Silicon Alley

New York Tech Meetup Debuts Paid Memberships for High Rollers

Pay up, and you get a spot at the front of the ticket line.
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At the Meetup. (

Sick of the last New York Tech Meetup ticket selling out just before you have a chance to get your hands on it? Well, good news if you absolutely must attend every demo: The organization has just announced the launch of a beta-stage annual membership.

In an email sent to members earlier this afternoon (available here in blog form), the NYTM team points out that, while tickets have been $10 since 2008, those big demo nights aren’t exactly getting any cheaper to host:

We haven’t changed the price despite increases in venue rental and overall production costs, or to cover our expenses in becoming a non-profit organization, hiring our first employee, introducing monthly simulcasting, launching the Made in NY program, and a whole host of other projects we’ve implemented to do what we can to support the growing NY tech community.

While raising ticket prices overall would be one way to “help us build our organizational capacity,” the NYTM team would like to keep the gatherings equally affordable for scrappy student startup founders and the wealthy angel investors who’d like to find them.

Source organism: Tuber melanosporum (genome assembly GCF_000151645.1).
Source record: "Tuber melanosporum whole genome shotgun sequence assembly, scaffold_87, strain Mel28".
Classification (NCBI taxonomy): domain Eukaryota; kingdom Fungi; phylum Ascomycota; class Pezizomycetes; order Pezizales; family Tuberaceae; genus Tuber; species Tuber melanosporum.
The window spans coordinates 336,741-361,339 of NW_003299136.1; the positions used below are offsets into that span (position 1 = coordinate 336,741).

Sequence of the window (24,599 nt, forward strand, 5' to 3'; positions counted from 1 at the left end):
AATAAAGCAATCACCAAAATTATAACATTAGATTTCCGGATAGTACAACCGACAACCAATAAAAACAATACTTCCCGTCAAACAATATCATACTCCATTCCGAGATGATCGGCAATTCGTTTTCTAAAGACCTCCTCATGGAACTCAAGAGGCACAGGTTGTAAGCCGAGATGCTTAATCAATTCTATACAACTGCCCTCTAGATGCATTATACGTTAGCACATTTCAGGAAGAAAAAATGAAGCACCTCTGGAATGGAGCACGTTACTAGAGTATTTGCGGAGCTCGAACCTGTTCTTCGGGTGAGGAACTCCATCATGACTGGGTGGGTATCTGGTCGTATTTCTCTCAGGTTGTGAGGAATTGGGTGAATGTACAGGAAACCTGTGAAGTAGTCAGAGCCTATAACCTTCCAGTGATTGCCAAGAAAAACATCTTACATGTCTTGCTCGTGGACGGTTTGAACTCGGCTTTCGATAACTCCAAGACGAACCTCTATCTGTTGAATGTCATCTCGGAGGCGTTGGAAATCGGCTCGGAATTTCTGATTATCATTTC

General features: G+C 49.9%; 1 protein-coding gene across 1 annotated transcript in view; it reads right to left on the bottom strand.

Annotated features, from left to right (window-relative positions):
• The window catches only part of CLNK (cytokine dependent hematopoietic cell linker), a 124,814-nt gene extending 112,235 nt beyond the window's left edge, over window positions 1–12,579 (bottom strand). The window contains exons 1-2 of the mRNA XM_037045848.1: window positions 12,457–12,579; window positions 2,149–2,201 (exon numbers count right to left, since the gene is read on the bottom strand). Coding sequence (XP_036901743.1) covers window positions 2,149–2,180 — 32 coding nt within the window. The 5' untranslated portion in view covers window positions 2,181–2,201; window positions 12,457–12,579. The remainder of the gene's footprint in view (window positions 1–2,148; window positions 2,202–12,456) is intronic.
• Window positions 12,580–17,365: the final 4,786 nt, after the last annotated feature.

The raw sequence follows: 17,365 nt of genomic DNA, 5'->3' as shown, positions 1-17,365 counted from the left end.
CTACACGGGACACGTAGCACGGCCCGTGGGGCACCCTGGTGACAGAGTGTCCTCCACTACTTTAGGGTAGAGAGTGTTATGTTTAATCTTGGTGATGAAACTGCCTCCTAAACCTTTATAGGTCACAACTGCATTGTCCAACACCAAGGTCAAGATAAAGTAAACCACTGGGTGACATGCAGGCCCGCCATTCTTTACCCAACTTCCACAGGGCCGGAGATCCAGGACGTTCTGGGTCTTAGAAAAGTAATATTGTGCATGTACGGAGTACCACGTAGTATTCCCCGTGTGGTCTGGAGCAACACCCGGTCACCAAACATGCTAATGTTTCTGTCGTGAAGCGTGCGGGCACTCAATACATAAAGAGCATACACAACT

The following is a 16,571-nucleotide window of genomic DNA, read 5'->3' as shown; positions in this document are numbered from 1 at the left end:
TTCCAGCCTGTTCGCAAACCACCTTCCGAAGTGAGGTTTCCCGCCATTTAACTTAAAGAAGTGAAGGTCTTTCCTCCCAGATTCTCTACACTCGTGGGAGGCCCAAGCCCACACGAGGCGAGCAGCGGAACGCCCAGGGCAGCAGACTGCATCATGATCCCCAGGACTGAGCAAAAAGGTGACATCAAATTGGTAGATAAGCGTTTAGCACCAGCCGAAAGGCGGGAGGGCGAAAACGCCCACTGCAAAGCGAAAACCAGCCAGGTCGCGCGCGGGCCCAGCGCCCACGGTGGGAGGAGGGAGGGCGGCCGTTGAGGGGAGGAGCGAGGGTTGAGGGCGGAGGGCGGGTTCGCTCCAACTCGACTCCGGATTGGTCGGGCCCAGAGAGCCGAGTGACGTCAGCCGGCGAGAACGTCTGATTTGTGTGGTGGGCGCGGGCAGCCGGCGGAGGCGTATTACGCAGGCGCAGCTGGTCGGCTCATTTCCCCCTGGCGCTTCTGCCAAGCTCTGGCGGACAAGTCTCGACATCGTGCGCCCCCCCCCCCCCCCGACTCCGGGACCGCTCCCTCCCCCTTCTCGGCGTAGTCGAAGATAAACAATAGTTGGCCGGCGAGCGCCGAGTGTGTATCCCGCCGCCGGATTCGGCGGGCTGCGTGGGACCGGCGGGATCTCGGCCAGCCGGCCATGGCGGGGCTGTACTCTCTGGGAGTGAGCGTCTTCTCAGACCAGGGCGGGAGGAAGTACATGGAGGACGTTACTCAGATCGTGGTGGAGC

Hence the memberships, which promise a guaranteed seat at each meetup–or at least, they’re kinda guaranteed. There’ll be an early ticketing process for members, who’ll have two weeks to pay up before their tickets are released for wider purchase. But buying a membership isn’t the same thing as pre-purchasing tickets, nor are the tickets included in the price of the membership.

Members also get access to exclusive events and a chance to provide feedback on the membership itself.

There are only 200 slots up for grabs, and the process by which NYTM has elected to make the tickets available is interesting. The first 100 invites will go to NYTM members who’ve attended 15 or more meetups; then there’ll be a second 100-ticket lottery for NYTM members who haven’t been to as many demo nights but are still enthusiastic enough to cough up the cash. Sounds to us like it might be a little complicated balancing the loyalty of the long-timers and the needs of the hordes of newcomers.

Nor is this exactly free or even ultra-cheap–it’ll set you back $300. Plus, NYTM is asking that everyone “pledge to give something back to the community.” Qualifying examples include volunteering to advise a nonprofit on digital strategy or hosting office hours.

While this is certainly an opportunity for the ultra-devoted, we can’t imagine that blocking off 200 seats a month will make it any easier for the average startup enthusiast to get his hands on a ticket.

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